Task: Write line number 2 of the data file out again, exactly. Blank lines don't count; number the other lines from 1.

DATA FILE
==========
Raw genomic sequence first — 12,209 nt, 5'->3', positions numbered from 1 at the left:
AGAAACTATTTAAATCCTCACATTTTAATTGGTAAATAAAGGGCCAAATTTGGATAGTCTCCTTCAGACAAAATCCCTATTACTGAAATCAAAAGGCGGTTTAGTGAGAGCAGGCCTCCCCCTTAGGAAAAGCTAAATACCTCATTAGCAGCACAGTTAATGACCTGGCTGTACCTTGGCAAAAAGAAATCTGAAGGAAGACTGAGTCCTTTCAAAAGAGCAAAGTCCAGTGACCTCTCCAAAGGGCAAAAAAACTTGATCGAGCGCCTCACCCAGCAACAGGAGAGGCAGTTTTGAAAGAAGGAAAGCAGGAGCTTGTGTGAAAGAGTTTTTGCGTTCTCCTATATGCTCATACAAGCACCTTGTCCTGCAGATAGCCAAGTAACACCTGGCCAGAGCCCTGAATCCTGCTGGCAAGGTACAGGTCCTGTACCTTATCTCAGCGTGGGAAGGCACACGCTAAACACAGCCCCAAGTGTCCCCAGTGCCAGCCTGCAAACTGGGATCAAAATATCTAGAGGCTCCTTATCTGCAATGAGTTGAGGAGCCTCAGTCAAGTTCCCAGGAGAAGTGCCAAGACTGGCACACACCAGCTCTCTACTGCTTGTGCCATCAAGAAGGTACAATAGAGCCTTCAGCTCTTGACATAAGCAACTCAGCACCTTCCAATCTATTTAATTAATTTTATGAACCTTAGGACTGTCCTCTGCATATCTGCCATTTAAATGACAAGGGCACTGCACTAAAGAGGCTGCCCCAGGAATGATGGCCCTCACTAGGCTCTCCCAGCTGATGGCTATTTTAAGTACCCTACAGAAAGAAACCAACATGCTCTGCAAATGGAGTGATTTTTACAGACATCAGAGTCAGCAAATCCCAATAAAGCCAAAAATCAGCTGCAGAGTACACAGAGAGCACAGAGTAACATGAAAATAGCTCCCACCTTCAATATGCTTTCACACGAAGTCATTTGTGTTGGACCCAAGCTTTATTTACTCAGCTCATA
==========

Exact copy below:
AGAAACTATTTAAATCCTCACATTTTAATTGGTAAATAAAGGGCCAAATTTGGATAGTCTCCTTCAGACAAAATCCCTATTACTGAAATCAAAAGGCGGTTTAGTGAGAGCAGGCCTCCCCCTTAGGAAAAGCTAAATACCTCATTAGCAGCACAGTTAATGACCTGGCTGTACCTTGGCAAAAAGAAATCTGAAGGAAGACTGAGTCCTTTCAAAAGAGCAAAGTCCAGTGACCTCTCCAAAGGGCAAAAAAACTTGATCGAGCGCCTCACCCAGCAACAGGAGAGGCAGTTTTGAAAGAAGGAAAGCAGGAGCTTGTGTGAAAGAGTTTTTGCGTTCTCCTATATGCTCATACAAGCACCTTGTCCTGCAGATAGCCAAGTAACACCTGGCCAGAGCCCTGAATCCTGCTGGCAAGGTACAGGTCCTGTACCTTATCTCAGCGTGGGAAGGCACACGCTAAACACAGCCCCAAGTGTCCCCAGTGCCAGCCTGCAAACTGGGATCAAAATATCTAGAGGCTCCTTATCTGCAATGAGTTGAGGAGCCTCAGTCAAGTTCCCAGGAGAAGTGCCAAGACTGGCACACACCAGCTCTCTACTGCTTGTGCCATCAAGAAGGTACAATAGAGCCTTCAGCTCTTGACATAAGCAACTCAGCACCTTCCAATCTATTTAATTAATTTTATGAACCTTAGGACTGTCCTCTGCATATCTGCCATTTAAATGACAAGGGCACTGCACTAAAGAGGCTGCCCCAGGAATGATGGCCCTCACTAGGCTCTCCCAGCTGATGGCTATTTTAAGTACCCTACAGAAAGAAACCAACATGCTCTGCAAATGGAGTGATTTTTACAGACATCAGAGTCAGCAAATCCCAATAAAGCCAAAAATCAGCTGCAGAGTACACAGAGAGCACAGAGTAACATGAAAATAGCTCCCACCTTCAATATGCTTTCACACGAAGTCATTTGTGTTGGACCCAAGCTTTATTTACTCAGCTCATA